RCEP will be the most significant trade agreement in modern history
Bradley Blankenship

Editor's note: Bradley Blankenship is a Prague-based American journalist, political analyst and freelance reporter. The article reflects the author's opinions, and not necessarily the views of CGTN.

This week the 37th South East Asian Nations (ASEAN) Summit and Related Summits (including the RCEP summit) kicked off in what is likely to conclude talks on the Regional Comprehensive Economic Partnership (RCEP). Analysts see this agreement as the most significant regional move in recent memory, but it will be much bigger – the RCEP will no doubt be the world's largest trade agreement and signal a massive geopolitical shift. 

As Reuters noted in its report on the start of these meetings, the 15 would-be RCEP participant countries, which includes the 10 ASEAN countries along with China, Japan, South Korea, Australia and New Zealand, account for nearly a third of the global population and approximately 29 percent of global gross domestic product (GDP).

There is a lot at stake here, and that's precisely why the agreement is moving forward now after negotiations have trudged along since 2012. China's GDP has surged in growth since the second quarter of this year largely because of trade with ASEAN countries, which has produced a win-win boost to both China and the ASEAN bloc. It's owed heavily to the fact that these countries, and China in particular, have successfully battled the coronavirus which further cements the ever-eastward shift of the global financial center.

The deal has an obvious similarity to the Washington-brokered Trans-Pacific Partnership (TPP), which was struck under the administration of former President Barack Obama and torpedoed just days after President Donald Trump took office. The TPP sought to give Washington the upper hand in writing the rules of international trade in order to boot others, like China, out of such a strong position.

Obama said at the time that "if we don't pass this agreement – if America doesn't write those rules – then countries like China will."

The U.S. balked at this opportunity and has undoubtedly lost the ability to lead the world's post-coronavirus economic recovery as it continues to report record daily cases. Global financial markets are craving stability – both in political systems and in economic prospects – which is something Washington can't seem to provide, as the recent presidential election is showing quite clearly to the international community.

With Trump refusing to accept the results of the election, making serious staff changes in the closing weeks of his presidency and refusing to aid in a smooth transition, Washington looks too preoccupied. The incoming administration may also not be able to get into the full swing of things, hampered by this rough transition and swamped with managing the coronavirus' resurgence.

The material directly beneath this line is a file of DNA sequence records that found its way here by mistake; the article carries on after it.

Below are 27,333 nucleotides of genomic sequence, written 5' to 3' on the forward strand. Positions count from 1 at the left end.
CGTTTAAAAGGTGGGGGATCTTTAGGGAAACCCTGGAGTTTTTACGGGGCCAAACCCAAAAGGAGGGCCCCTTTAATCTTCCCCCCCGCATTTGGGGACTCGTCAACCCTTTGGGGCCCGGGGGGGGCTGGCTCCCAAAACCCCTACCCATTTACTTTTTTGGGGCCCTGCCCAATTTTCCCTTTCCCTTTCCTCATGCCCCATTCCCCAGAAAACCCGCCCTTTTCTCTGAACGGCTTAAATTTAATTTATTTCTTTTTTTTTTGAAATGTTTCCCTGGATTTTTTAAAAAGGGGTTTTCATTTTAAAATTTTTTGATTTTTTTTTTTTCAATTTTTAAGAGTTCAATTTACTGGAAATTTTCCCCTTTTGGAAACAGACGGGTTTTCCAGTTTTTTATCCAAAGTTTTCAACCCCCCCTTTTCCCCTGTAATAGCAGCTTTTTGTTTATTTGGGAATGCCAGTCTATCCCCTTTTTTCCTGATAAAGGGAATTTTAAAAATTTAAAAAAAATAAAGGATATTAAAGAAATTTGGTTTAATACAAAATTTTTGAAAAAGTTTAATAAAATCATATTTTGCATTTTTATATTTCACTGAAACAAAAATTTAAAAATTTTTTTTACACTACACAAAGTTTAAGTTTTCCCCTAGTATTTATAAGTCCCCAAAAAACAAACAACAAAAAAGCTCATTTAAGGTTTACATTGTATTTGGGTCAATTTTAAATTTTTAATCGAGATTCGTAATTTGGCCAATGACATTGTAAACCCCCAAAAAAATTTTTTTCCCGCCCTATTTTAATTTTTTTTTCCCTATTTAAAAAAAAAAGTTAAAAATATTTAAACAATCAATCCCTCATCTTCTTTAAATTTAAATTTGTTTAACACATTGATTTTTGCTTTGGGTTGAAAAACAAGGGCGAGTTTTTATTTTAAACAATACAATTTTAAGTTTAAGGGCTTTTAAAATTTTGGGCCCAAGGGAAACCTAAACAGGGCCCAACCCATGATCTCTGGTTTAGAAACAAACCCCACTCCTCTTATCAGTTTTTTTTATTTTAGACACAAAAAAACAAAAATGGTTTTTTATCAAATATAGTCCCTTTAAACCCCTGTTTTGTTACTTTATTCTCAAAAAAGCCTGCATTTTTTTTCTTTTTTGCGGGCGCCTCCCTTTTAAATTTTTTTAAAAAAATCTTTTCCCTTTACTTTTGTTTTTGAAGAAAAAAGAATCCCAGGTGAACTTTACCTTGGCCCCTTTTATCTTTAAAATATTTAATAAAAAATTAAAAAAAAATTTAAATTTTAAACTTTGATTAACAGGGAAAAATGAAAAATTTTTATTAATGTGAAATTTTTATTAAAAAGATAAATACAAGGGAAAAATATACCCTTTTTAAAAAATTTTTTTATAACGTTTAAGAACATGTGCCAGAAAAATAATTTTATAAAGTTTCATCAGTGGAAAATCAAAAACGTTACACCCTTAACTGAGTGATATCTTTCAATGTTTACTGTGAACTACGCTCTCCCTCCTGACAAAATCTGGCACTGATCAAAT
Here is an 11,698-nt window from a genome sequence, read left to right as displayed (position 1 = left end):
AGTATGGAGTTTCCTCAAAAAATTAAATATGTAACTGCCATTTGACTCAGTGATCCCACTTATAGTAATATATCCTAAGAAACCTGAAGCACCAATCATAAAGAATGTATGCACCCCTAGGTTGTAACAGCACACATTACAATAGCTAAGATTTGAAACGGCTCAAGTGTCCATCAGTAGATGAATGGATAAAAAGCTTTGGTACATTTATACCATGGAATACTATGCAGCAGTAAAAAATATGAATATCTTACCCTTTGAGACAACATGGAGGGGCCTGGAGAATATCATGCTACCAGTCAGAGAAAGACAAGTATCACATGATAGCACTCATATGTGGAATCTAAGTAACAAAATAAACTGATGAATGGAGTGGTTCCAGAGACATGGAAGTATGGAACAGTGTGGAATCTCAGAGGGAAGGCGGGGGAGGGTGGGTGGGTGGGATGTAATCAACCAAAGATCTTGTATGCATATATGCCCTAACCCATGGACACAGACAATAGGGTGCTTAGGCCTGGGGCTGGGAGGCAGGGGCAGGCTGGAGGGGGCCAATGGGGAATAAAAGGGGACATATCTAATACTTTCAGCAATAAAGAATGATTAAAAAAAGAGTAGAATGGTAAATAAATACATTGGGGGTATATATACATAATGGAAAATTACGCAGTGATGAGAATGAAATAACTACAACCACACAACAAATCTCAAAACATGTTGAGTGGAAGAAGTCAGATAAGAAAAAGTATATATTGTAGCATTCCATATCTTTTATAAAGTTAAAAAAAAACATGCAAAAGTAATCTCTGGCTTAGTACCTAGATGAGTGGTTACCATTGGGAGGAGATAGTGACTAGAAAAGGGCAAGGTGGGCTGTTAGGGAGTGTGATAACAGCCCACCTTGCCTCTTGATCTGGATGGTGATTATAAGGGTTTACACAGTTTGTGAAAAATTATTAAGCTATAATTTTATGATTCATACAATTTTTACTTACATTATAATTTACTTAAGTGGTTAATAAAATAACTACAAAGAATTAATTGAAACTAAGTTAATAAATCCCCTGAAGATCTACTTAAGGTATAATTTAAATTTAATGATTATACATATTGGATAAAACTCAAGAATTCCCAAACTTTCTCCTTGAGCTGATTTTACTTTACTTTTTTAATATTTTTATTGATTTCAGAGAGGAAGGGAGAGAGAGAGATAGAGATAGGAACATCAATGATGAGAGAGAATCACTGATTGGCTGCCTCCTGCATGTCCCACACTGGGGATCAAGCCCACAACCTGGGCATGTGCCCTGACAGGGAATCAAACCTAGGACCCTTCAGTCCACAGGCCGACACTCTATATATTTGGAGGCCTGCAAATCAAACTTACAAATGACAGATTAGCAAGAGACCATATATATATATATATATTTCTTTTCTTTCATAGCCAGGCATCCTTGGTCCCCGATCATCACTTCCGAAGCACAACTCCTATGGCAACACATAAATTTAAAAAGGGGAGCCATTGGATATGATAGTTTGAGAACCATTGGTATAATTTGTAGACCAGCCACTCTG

A fruit farmer carries persimmons at a persimmon concentration site in Qingzhou, east China's Shandong Province, November 11, 2020. /Getty

A fruit farmer carries persimmons at a persimmon concentration site in Qingzhou, east China's Shandong Province, November 11, 2020. /Getty

On the contrary, China has managed the coronavirus impeccably, has suffered no upset to its political stability and its economy is steaming ahead. At the same time, China will soon be embarking on its 14th Five-Year Plan that will focus heavily on increasing access to foreign investors, innovation and green growth. This will only make China a more important trade partner for neighboring countries and the world. 

Other important blocs recognize China's unique capability in leading the global economic recovery. This is why the European Union (EU) and China recently signed a landmark deal on Geographical Indications and are working to conclude the most significant bilateral trade agreement between the two blocs ever, the EU-China Comprehensive Agreement on Investment (CAI).

European leaders are delighted that they might be able to get back to business as usual with a Biden administration and work toward cooperation on climate change, the digital economy and liberalizing trade once again. But on all of these issues, a significant amount of time is probably going to be lost on just undoing the damage done over the past four years under Trump and this will make the outcomes of new talks less ambitious.

As Czech Prime Minister Babis said in a speech on November 11 during a conference on transatlantic relations, a "very important topic for the whole of Europe and the EU is the urgent need to improve our trade relationship. We should say goodbye to any attempts and threats of trade wars, and we should work hard to liberalize our mutual trade relationship. Perhaps we do not have to be as ambitious and comprehensive as abandoned treaty TTIP (Transatlantic Trade and Investment Partnership), but mutual trade and investments between the U.S. and Europe should start to flourish again."

The prime minister spelled it out quite well and made reference to TTIP, another potentially game changing Obama-brokered trade agreement between the U.S. and EU that was scrapped by the Trump administration.

In this way, the RCEP could be the impetus for even more large-scale bilateral and multilateral trade agreements. The EU, already one of China's largest trading partners, will certainly be watching the ASEAN summit carefully and, if the RCEP is concluded as expected, should see even more of a reason to push ahead with the CAI in order to capitalize on the action going on in East Asia. 

Because of this, the RCEP represents a major turning point in global trade and is set to be the most significant trade agreement in modern history.

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